FLEMINGTON, NJ - The Hunterdon County Board of Chosen Freeholders followed up on recent developments in state finance, as freeholders John Lanza and Zach Rich spoke about the cuts to school aid heavily felt by Hunterdon County with the State of New Jersey’s budget this year.

Rich said that in the last two years, $4.5 million in school aid cuts to Hunterdon County schools has led to the current “Restore Our School Aid” campaign by county officials and area partners. The goal is to impact the final state budget’s formulation, which is due by Oct. 1.

“Our Hunterdon County residents, parents, educators, school board members and taxpayers should embark on a campaign to press for the restoration of $2.6 million in school aid that has been cut for 20 county districts in the proposed state budget,” he said. “We must press legislators representing the county to restore the school aid, and we will reach out through various communication avenues for this effort. The governor has plans to borrow $4 billion, which is 1,500 times the amount of Hunterdon County’s school aid cut for the state budget. And we all know the cuts in school aid translate directly into property tax increases.”

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Lanza noted that Gov. Phil Murphy’s second budget presentation for 2020 offered a chance to avert the dramatic cuts in aid to Hunterdon districts.

Rich said that when cuts to school aid by district were released following the budget address Murphy delivered in August, concerns were immediately raised about the cuts totaling $2.6 million across 20 Hunterdon County school districts. He noted that the state treasurer claimed school aid remained flat in the 2020 budget.

“If all schools were seeing cutbacks due to limited state revenues. that would be one thing, however that is not the case,” Rich said. “State Sen. Steve Oroho from Sussex County stated that under Gov. Murphy’s budget, aid is being cut to about 200 schools in mainly suburban and rural communities, meanwhile the state budget’s aid increases to 85 other districts by more than 5 percent and up to 14 percent. One ‘favorite’ district is receiving a $17 million increase alone. How is this fair and equitable? And this is not a one-time occurrence with the cuts to school aid for Hunterdon County’s schools last year.”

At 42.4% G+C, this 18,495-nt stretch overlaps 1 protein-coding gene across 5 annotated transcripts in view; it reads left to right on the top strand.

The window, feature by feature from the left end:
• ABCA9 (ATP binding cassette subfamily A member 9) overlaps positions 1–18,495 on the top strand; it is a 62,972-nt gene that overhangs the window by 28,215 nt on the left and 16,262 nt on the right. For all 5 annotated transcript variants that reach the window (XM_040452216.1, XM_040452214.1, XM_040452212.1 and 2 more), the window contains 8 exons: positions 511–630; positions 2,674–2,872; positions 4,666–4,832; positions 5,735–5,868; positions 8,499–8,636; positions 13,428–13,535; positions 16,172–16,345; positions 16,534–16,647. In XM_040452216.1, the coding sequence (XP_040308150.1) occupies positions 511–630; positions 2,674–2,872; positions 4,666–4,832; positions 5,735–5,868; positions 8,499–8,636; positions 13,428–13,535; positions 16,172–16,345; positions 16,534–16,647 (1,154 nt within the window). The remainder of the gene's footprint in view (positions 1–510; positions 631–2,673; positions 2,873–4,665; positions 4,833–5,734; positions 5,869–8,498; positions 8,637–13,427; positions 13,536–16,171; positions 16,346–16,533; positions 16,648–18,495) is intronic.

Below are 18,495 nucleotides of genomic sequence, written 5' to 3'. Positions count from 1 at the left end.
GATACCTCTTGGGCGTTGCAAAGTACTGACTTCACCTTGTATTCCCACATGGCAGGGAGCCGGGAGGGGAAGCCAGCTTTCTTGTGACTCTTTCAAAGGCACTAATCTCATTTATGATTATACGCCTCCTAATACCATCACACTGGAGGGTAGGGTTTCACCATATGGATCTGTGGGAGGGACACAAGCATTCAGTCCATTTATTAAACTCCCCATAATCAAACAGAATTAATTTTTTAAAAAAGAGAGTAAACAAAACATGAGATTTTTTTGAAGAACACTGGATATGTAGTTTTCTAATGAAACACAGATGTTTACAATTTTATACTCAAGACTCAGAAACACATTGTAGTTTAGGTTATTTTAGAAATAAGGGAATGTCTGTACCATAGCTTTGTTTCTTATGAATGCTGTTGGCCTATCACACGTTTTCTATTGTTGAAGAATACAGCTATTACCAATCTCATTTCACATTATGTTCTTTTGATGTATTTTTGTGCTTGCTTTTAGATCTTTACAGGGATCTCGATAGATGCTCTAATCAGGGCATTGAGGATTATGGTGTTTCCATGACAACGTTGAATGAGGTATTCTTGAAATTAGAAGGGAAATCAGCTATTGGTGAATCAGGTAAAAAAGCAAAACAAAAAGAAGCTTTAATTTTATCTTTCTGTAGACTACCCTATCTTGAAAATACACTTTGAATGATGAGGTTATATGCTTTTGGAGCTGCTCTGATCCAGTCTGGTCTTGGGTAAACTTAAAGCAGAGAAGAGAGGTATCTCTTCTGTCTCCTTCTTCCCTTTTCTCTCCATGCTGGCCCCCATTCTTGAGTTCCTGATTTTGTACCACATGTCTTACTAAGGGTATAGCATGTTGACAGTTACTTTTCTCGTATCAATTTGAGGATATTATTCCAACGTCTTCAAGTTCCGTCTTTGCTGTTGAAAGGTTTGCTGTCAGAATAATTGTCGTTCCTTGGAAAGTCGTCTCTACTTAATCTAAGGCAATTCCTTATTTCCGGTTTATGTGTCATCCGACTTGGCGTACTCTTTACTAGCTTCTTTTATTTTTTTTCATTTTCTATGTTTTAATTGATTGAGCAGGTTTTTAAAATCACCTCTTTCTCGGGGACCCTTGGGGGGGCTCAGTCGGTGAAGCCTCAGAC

Lanza and Rich initiated a social media and email communication lobbying network for this cause, “directed to gain the attention of those legislators representing the county, calling on them to press for our schools’ funding case,” Lanza said, noting that when they want to, state legislators can take action on the state budget that benefits residents, but only if maximum pressure is applied.

Plans to share that platform with the public were announced and more information will be posted online soon.

“I join with Freeholder Lanza in stating our great concern about the cuts in the governor’s budget, and I believe that our county’s residents need to apply more pressure on our state legislators to restore our school aid. I look forward to joining Mr. Lanza in engaging the public with a social media campaign for our fair share,” Rich said.

Rich warned of the $4.5 million reduction in aid over two years as “bad news for teachers, schoolchildren and property taxpayers,” and added that this year’s budget does not include the yearly exponential compounding effect that will adversely impact us for years to come, “all while Gov. Murphy proposed borrowing an additional $4 billion for the state budget,” he said.